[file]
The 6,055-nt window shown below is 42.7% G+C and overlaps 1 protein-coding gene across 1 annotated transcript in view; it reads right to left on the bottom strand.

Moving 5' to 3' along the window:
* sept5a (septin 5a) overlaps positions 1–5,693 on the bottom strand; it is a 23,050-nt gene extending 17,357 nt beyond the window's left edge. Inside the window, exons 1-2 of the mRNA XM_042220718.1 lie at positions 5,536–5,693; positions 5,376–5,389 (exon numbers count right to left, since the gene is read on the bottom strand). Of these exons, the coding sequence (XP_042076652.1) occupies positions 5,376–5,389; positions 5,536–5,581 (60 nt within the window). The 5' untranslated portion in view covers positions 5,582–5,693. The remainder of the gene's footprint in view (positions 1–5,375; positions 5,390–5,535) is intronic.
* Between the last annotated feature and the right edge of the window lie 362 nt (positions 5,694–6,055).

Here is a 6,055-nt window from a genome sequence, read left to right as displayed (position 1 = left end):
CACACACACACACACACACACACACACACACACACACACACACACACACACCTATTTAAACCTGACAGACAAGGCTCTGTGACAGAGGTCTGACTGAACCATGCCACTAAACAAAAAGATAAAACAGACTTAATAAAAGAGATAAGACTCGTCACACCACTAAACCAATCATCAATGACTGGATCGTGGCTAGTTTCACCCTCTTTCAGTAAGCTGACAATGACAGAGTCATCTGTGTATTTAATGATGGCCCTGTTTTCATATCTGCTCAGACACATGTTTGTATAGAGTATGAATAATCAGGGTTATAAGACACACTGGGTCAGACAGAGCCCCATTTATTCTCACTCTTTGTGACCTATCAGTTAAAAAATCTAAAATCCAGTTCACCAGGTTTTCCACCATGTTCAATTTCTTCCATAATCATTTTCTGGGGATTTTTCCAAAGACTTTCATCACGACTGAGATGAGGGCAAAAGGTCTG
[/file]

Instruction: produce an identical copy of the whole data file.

The 6,055-nt window shown below is 42.7% G+C and overlaps 1 protein-coding gene across 1 annotated transcript in view; it reads right to left on the bottom strand.

Moving 5' to 3' along the window:
* sept5a (septin 5a) overlaps positions 1–5,693 on the bottom strand; it is a 23,050-nt gene extending 17,357 nt beyond the window's left edge. Inside the window, exons 1-2 of the mRNA XM_042220718.1 lie at positions 5,536–5,693; positions 5,376–5,389 (exon numbers count right to left, since the gene is read on the bottom strand). Of these exons, the coding sequence (XP_042076652.1) occupies positions 5,376–5,389; positions 5,536–5,581 (60 nt within the window). The 5' untranslated portion in view covers positions 5,582–5,693. The remainder of the gene's footprint in view (positions 1–5,375; positions 5,390–5,535) is intronic.
* Between the last annotated feature and the right edge of the window lie 362 nt (positions 5,694–6,055).

Here is a 6,055-nt window from a genome sequence, read left to right as displayed (position 1 = left end):
CACACACACACACACACACACACACACACACACACACACACACACACACACCTATTTAAACCTGACAGACAAGGCTCTGTGACAGAGGTCTGACTGAACCATGCCACTAAACAAAAAGATAAAACAGACTTAATAAAAGAGATAAGACTCGTCACACCACTAAACCAATCATCAATGACTGGATCGTGGCTAGTTTCACCCTCTTTCAGTAAGCTGACAATGACAGAGTCATCTGTGTATTTAATGATGGCCCTGTTTTCATATCTGCTCAGACACATGTTTGTATAGAGTATGAATAATCAGGGTTATAAGACACACTGGGTCAGACAGAGCCCCATTTATTCTCACTCTTTGTGACCTATCAGTTAAAAAATCTAAAATCCAGTTCACCAGGTTTTCCACCATGTTCAATTTCTTCCATAATCATTTTCTGGGGATTTTTCCAAAGACTTTCATCACGACTGAGATGAGGGCAAAAGGTCTG